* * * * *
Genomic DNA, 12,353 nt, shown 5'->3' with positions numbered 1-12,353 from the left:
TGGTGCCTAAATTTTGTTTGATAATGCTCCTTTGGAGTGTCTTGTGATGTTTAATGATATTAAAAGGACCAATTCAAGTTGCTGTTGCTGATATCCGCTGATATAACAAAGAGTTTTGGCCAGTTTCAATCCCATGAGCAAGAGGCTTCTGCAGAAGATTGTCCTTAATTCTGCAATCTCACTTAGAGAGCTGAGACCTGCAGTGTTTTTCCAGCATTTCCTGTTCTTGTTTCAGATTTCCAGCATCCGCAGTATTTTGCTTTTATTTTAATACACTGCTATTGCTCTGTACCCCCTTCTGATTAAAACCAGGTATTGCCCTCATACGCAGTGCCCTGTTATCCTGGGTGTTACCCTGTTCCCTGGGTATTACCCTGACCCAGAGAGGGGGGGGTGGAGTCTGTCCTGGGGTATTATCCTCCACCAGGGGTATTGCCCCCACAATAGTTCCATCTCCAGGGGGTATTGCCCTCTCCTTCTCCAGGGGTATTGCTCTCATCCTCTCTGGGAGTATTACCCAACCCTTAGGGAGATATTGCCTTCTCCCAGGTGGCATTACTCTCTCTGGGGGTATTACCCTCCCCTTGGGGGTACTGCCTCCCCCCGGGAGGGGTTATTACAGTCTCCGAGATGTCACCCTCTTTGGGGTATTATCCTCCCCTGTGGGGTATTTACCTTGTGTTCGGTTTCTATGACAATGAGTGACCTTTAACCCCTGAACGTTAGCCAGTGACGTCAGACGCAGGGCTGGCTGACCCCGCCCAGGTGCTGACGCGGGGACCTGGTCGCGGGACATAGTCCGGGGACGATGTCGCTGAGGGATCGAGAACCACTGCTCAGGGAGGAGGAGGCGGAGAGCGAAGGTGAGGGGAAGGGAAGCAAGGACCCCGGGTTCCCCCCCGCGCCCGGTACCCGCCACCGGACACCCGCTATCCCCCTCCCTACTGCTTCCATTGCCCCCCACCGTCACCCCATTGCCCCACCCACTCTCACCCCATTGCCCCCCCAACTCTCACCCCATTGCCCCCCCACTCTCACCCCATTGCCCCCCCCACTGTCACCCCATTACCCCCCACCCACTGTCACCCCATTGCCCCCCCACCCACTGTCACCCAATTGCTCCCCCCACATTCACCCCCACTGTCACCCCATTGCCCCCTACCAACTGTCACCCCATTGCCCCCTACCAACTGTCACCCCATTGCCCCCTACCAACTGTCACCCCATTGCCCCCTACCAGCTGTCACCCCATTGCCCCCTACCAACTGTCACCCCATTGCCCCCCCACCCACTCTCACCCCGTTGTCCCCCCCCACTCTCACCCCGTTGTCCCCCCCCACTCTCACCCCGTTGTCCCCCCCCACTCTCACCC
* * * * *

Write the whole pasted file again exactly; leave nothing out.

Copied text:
Genomic DNA, 12,353 nt, shown 5'->3' with positions numbered 1-12,353 from the left:
TGGTGCCTAAATTTTGTTTGATAATGCTCCTTTGGAGTGTCTTGTGATGTTTAATGATATTAAAAGGACCAATTCAAGTTGCTGTTGCTGATATCCGCTGATATAACAAAGAGTTTTGGCCAGTTTCAATCCCATGAGCAAGAGGCTTCTGCAGAAGATTGTCCTTAATTCTGCAATCTCACTTAGAGAGCTGAGACCTGCAGTGTTTTTCCAGCATTTCCTGTTCTTGTTTCAGATTTCCAGCATCCGCAGTATTTTGCTTTTATTTTAATACACTGCTATTGCTCTGTACCCCCTTCTGATTAAAACCAGGTATTGCCCTCATACGCAGTGCCCTGTTATCCTGGGTGTTACCCTGTTCCCTGGGTATTACCCTGACCCAGAGAGGGGGGGGTGGAGTCTGTCCTGGGGTATTATCCTCCACCAGGGGTATTGCCCCCACAATAGTTCCATCTCCAGGGGGTATTGCCCTCTCCTTCTCCAGGGGTATTGCTCTCATCCTCTCTGGGAGTATTACCCAACCCTTAGGGAGATATTGCCTTCTCCCAGGTGGCATTACTCTCTCTGGGGGTATTACCCTCCCCTTGGGGGTACTGCCTCCCCCCGGGAGGGGTTATTACAGTCTCCGAGATGTCACCCTCTTTGGGGTATTATCCTCCCCTGTGGGGTATTTACCTTGTGTTCGGTTTCTATGACAATGAGTGACCTTTAACCCCTGAACGTTAGCCAGTGACGTCAGACGCAGGGCTGGCTGACCCCGCCCAGGTGCTGACGCGGGGACCTGGTCGCGGGACATAGTCCGGGGACGATGTCGCTGAGGGATCGAGAACCACTGCTCAGGGAGGAGGAGGCGGAGAGCGAAGGTGAGGGGAAGGGAAGCAAGGACCCCGGGTTCCCCCCCGCGCCCGGTACCCGCCACCGGACACCCGCTATCCCCCTCCCTACTGCTTCCATTGCCCCCCACCGTCACCCCATTGCCCCACCCACTCTCACCCCATTGCCCCCCCAACTCTCACCCCATTGCCCCCCCACTCTCACCCCATTGCCCCCCCCACTGTCACCCCATTACCCCCCACCCACTGTCACCCCATTGCCCCCCCACCCACTGTCACCCAATTGCTCCCCCCACATTCACCCCCACTGTCACCCCATTGCCCCCTACCAACTGTCACCCCATTGCCCCCTACCAACTGTCACCCCATTGCCCCCTACCAACTGTCACCCCATTGCCCCCTACCAGCTGTCACCCCATTGCCCCCTACCAACTGTCACCCCATTGCCCCCCCACCCACTCTCACCCCGTTGTCCCCCCCCACTCTCACCCCGTTGTCCCCCCCCACTCTCACCCCGTTGTCCCCCCCCACTCTCACCC